The aim of our study was to examine whether a postcard intervention reduced self-harm re-presentations to the psychiatric emergency service in a sample of individuals presenting to this service in Christchurch, New Zealand, following an episode of self-harm.
The recruitment population consisted of all individuals aged 16 and older who presented to psychiatric emergency services at Christchurch Hospital, New Zealand, following self-harm or attempted suicide during the period 1 August 2006 to 6 April 2007. The psychiatric emergency service is an acute psychiatric service affiliated with Christchurch Hospital and its staff see all individuals presenting to the Christchurch Hospital emergency department with self-harm or suicide attempts. Christchurch Hospital emergency department is the sole emergency department in the greater Christchurch area, serving a population of approximately 500 000 people.
Eligible patients were those who presented to the psychiatric emergency service following self-harm or attempted suicide, were normally resident at a New Zealand address, and were able to speak English sufficiently well to understand the study. Written informed consent was obtained from all participants prior to commencement of the study. The study was approved by the Upper South B Regional Ethics Committee. Eligibility for the study was assessed by the psychiatric emergency service’s clinicians based on a psychiatric interview conducted as part of standard practice, which included mental status examination, psychiatric history and questions about current and previous suicide attempts and self-harm. Prior to enrolling individuals in the study, dedicated research staff who were not psychiatric emergency service clinicians checked eligibility by reviewing the department’s records.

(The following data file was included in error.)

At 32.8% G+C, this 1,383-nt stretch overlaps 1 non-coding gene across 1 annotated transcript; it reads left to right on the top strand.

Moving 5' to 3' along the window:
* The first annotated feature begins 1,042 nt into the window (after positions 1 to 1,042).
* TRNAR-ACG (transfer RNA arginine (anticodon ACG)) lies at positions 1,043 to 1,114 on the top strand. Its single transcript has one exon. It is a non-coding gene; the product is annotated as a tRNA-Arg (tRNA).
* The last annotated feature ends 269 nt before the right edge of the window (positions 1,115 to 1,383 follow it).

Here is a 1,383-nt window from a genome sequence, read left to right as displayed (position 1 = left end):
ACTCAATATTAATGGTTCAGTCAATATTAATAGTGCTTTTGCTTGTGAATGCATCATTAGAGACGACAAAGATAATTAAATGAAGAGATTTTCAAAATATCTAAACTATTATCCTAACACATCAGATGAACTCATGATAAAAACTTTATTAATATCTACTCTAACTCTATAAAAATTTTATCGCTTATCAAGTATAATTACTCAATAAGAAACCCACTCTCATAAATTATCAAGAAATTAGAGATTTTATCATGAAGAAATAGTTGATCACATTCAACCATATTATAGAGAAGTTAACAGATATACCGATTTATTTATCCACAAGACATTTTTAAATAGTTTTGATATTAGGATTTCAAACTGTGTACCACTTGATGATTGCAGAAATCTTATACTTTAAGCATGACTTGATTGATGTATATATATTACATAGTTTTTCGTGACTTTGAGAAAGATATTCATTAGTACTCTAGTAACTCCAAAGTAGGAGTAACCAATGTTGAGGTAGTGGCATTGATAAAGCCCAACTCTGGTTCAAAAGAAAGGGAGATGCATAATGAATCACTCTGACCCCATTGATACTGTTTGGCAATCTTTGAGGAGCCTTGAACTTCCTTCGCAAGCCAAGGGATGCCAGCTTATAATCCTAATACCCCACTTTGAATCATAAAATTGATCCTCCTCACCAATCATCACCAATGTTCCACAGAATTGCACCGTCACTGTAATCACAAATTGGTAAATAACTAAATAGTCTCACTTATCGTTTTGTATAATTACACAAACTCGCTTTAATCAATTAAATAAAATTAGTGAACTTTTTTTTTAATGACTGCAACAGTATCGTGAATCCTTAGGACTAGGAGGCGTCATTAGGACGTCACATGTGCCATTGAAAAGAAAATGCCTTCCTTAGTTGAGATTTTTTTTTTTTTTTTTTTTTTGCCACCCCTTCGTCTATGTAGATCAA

Participants were randomised 1:1 by research staff into two groups (treatment as usual; treatment as usual plus the postcard intervention) using predetermined computer-generated random numbers. The psychiatric emergency service clinicians were masked to treatment allocation. Treatment as usual consisted of crisis assessment and referral to in-patient community-based mental health services. The intervention consisted of a series of six ‘ postcards’ sent by mail during the 12 months following the participant’s index presentation for suicide attempt or self-harm. The text and format of the postcard were based on those used by Carter and colleagues.14,15 The postcard read: ‘It has been a short time since you were here at PES (Psych Emergency), and we hope things are going well for you. If you wish to drop us a note we would be happy to hear from you’. (We used six rather than the eight postcards Carter used for several reasons: no strong justification has been presented for eight postcards; we were seeking to establish the minimum number of postcards that would be effective so that the intervention could be translated to a real-world situation in which secretarial staff would send the postcards routinely, and, based on consultation with Carter, who suggested earlier postcards might be the effective element, we decreased the number of later, and thereby, overall, postcards).